Wednesday, May 25, 2011

Donna Kisatye


She heard the vehicle pull up near her hut. It sounded like a big one. She heard the excitement…the shouts of “Mzungu! Mzungu!”
“That must be them,” she thought.
She pulled the shawl a little tighter around her frail shoulders and shifted the baby in her lap.

They had told her they were coming. Someone had agreed to take her baby and help her. Someone had agreed to keep her baby for her – her baby who was also slowly dying.
She had no other choice. She was dying. Quickly. The HIV had already taken over so much of her body. She was deteriorating fast. She knew she didn’t have much time. So when the people offered to find a place for her daughter…she didn’t hesitate to agree.

She heard the voices, the people talking. Asking questions about her, about her baby girl. She heard the local council asking what needed to be written for legal documentation.
She heard. Oh, how she wished she could see. How she wished she could see the face of this stranger that she was giving her baby to. How she wished she could see the face of her baby…probably for the last time. How she wished…and yet she knew that these thoughts would only remain wishes.

How she wished she could have at least seen her precious daughter’s face. Seen her eyes. Seen whether she looked like her mother or not. Oh, she had felt those eyes…and felt them many times. She had felt the little nose and mouth, counted each of the tiny fingers and toes, and held the little body close to her at night.

Sometimes, she just really wished that she could see. Most of the time it was ok- she had learned to use her other senses to make up for it, and God had been good. Other friends helped her…and helped her with the baby. But sometimes…she just really wished she could see.
Now. Was one of those times.
How she wished she could see this white lady – how she wished she could see her daughter one time before she was gone.

But it was not to be.
There are some things that God takes completely out of our control and this was definitely one of them. So, she listened. She heard strange voices and could only assume these were the people. and apparently one was a mzungu. Yes, she thought that they had said a mzungu would take care of her baby for her.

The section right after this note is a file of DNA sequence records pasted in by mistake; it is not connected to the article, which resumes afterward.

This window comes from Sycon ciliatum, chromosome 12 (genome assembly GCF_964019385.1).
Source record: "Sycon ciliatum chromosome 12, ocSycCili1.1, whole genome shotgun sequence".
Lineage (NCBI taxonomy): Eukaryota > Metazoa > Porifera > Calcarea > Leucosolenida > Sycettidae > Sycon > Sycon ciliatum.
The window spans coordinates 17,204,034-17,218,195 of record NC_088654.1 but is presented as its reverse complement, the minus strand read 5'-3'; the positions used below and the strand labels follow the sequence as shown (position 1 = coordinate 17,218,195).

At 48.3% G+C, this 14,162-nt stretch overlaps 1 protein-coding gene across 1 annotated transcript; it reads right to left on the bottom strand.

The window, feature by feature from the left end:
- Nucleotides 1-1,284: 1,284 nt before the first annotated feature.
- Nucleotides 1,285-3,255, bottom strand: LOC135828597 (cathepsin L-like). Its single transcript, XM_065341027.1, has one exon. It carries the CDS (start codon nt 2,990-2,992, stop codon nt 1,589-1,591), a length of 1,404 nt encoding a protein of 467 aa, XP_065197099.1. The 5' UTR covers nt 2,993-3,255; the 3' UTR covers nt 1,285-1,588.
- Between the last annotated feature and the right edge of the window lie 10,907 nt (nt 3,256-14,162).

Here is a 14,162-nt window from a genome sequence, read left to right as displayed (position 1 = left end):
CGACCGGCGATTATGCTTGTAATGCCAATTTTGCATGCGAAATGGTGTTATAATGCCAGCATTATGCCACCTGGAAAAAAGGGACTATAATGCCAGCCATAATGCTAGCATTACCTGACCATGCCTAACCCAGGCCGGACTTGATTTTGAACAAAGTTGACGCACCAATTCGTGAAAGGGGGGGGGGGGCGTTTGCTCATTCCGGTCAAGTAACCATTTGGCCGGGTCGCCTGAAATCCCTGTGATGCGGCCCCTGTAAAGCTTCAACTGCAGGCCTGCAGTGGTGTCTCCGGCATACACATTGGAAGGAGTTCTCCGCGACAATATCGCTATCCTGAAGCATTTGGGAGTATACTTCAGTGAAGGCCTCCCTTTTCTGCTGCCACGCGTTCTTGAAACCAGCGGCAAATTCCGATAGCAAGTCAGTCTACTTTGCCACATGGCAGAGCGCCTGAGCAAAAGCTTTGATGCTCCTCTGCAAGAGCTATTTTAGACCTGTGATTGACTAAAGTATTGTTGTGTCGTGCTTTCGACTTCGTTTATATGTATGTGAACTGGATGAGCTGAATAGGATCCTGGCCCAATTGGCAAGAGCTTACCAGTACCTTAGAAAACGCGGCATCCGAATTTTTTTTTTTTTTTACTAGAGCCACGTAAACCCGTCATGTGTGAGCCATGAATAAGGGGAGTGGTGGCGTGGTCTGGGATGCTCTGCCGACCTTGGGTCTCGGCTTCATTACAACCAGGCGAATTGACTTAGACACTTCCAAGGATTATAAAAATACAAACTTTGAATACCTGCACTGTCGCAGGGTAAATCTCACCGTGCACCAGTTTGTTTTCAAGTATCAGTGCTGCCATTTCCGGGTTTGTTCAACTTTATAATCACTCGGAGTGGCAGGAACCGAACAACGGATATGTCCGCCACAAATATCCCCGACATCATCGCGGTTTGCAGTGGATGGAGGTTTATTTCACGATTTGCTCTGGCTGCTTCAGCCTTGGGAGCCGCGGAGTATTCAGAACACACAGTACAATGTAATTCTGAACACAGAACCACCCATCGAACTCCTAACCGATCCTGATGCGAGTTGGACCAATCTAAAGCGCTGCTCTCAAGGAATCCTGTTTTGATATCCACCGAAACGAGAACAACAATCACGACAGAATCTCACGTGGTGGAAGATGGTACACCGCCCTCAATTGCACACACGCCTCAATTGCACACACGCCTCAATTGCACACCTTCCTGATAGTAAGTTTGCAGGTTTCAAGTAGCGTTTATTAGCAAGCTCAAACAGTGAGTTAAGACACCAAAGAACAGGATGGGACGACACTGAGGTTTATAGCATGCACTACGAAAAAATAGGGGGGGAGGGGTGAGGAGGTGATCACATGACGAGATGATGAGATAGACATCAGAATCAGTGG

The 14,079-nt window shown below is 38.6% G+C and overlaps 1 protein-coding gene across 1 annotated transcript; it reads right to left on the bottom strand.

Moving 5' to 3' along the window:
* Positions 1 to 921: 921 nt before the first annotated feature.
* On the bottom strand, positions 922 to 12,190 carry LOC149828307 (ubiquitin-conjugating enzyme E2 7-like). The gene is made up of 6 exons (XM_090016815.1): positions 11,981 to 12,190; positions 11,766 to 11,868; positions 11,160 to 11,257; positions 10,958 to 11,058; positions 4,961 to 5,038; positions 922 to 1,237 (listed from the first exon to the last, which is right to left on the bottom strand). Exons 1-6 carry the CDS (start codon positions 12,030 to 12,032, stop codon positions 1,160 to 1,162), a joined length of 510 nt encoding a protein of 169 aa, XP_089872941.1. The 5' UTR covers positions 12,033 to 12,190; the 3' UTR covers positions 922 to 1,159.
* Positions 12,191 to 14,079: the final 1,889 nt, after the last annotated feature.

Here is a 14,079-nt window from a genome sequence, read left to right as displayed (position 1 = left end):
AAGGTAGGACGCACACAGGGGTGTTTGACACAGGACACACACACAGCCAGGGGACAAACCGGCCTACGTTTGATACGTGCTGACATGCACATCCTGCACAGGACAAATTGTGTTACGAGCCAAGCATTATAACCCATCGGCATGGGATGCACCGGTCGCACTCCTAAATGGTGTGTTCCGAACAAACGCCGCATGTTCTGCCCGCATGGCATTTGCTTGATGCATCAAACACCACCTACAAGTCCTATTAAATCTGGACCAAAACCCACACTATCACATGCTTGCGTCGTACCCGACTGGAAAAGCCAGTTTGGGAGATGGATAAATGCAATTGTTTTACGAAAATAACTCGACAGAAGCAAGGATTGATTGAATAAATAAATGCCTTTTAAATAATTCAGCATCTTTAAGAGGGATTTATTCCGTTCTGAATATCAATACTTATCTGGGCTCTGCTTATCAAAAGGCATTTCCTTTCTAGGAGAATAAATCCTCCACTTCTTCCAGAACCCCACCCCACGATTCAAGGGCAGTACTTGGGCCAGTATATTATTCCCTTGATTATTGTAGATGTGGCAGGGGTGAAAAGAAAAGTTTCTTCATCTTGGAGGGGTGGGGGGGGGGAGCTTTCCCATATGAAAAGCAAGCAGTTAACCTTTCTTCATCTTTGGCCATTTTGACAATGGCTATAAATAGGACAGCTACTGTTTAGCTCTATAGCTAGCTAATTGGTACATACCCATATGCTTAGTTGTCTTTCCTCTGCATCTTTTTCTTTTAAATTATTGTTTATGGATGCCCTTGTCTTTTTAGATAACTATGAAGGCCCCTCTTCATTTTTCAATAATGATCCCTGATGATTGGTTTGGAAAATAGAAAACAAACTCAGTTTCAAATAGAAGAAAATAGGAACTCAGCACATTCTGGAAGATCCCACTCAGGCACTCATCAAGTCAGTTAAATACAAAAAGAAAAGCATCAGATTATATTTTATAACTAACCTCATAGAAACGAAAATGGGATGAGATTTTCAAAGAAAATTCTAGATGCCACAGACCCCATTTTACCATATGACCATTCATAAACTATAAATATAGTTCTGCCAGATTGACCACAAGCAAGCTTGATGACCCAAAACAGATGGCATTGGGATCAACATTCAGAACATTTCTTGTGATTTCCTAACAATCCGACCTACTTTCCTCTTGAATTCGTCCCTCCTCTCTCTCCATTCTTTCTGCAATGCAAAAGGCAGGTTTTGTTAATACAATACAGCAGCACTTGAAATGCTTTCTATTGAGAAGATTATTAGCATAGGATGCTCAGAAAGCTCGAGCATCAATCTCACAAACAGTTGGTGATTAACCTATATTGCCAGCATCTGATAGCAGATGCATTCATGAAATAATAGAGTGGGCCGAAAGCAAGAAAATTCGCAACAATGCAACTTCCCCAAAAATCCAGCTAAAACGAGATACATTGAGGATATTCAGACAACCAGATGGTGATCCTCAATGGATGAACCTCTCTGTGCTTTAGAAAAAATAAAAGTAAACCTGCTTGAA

Her four month old baby girl. Her only child. leaving today. But it was for the best. Her baby’s best. She was dying; her baby was dying. Her child didn’t need to suffer because of her and this horrible disease. And her baby was…she was dying just like her mother. So sick. Malnourished. No breast milk. She had heard not to breast feed your baby if you have HIV…the baby could contract it. So, it had been a struggle keeping her alive on tea and water. But at least she had made it this far and was still alive. She heard her baby cry…she knew that cry very well. She shifted the baby in her lap again, and thought once more about how sick her baby was. Lately the baby had been so sick she did not even have the energy to cry. During the night she had to feel around for the baby because she made no sound at all. Her baby was so sick, she just knew it. How close to death she or her baby was she did not know – she only knew that it was bad for both of them. Now this white lady was willing to help take care of her before she ended up dying. At least her baby might have a chance at life.

“Stand up…the white lady is here in front of you. She says she will take good care of the baby.”, her good friend says. “She looks nice. She looks like she already loves the baby. She keeps smiling but she has tears in her eyes.”
She then felt the warm hands help lift her to her feet. She felt the tears already on this mzungu’s hands. She held the baby while the mzungu hugged her. The village people were all talking with the visitors…but the white lady stayed next to her. She could almost feel the mzungu’s eyes on her. She so wished she could at least see this nice lady who was taking her baby. Oh, how she wished that she could. she felt her baby for the last time, then handed her to the nice white lady.

They stood for a while longer then she heard her friend say, “The white lady is going to take the baby now. She is holding her close to her chest. She brought some clothes, diapers, milk and a blanket for the baby. I believe the baby will be ok.”

It was getting dark, so the people had to get back, her friend explained. The white lady spoke some very kind words: said that she would take good care of the baby -  feed her and love her. The white lady said that she would be praying for her, she loved her, and then the nice white lady was gone. She heard the vehicle start up and drive away. Carrying the nice white lady and her baby away in it.

Gone. That quickly. Her baby was gone. She most likely would not see her again. The HIV was eating up her body so quickly. The nice white lady had said that she would try to bring her baby back to see her, but she honestly didn’t know if she would still be alive by that time. But at least her baby was ok. That was enough.
A white lady. Yes, her baby should be fine.
She prayed that night. And she knew that God heard her cries. She prayed that her baby would be loved. She prayed that her baby would live. And have a chance to be someone in this world. She prayed that her baby would not get this horrible disease. Lord, no, not this horrible disease.
Maybe one day. Maybe one day she will see her little baby girl again. If not here…then maybe eternity. That is all she could pray at this point…all she could hope for.
She knew her days were numbered.
But at least she would die in peace. She would die knowing that her daughter was taken care of. She would die knowing that her baby would have a future. She would die knowing that she did her best – she had tried to do her best for her baby girl.
At least she would die in peace.

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